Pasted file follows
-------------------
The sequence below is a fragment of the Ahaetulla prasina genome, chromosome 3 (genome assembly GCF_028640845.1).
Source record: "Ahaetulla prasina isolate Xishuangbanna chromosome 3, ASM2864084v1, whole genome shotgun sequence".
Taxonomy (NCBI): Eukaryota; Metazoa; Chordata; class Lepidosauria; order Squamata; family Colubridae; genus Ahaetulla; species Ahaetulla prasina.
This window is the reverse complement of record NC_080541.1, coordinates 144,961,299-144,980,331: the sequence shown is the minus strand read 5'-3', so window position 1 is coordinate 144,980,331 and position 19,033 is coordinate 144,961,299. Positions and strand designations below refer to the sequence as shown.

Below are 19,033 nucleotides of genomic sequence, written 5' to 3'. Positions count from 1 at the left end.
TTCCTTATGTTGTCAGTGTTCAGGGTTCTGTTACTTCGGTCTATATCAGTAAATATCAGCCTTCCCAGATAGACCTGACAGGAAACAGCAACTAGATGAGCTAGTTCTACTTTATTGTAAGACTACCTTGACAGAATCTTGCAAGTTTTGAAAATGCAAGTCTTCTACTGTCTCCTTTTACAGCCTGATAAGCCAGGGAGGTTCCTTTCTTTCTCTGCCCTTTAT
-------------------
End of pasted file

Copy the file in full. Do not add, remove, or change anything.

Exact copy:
The sequence below is a fragment of the Ahaetulla prasina genome, chromosome 3 (genome assembly GCF_028640845.1).
Source record: "Ahaetulla prasina isolate Xishuangbanna chromosome 3, ASM2864084v1, whole genome shotgun sequence".
Taxonomy (NCBI): Eukaryota; Metazoa; Chordata; class Lepidosauria; order Squamata; family Colubridae; genus Ahaetulla; species Ahaetulla prasina.
This window is the reverse complement of record NC_080541.1, coordinates 144,961,299-144,980,331: the sequence shown is the minus strand read 5'-3', so window position 1 is coordinate 144,980,331 and position 19,033 is coordinate 144,961,299. Positions and strand designations below refer to the sequence as shown.

Below are 19,033 nucleotides of genomic sequence, written 5' to 3'. Positions count from 1 at the left end.
TTCCTTATGTTGTCAGTGTTCAGGGTTCTGTTACTTCGGTCTATATCAGTAAATATCAGCCTTCCCAGATAGACCTGACAGGAAACAGCAACTAGATGAGCTAGTTCTACTTTATTGTAAGACTACCTTGACAGAATCTTGCAAGTTTTGAAAATGCAAGTCTTCTACTGTCTCCTTTTACAGCCTGATAAGCCAGGGAGGTTCCTTTCTTTCTCTGCCCTTTAT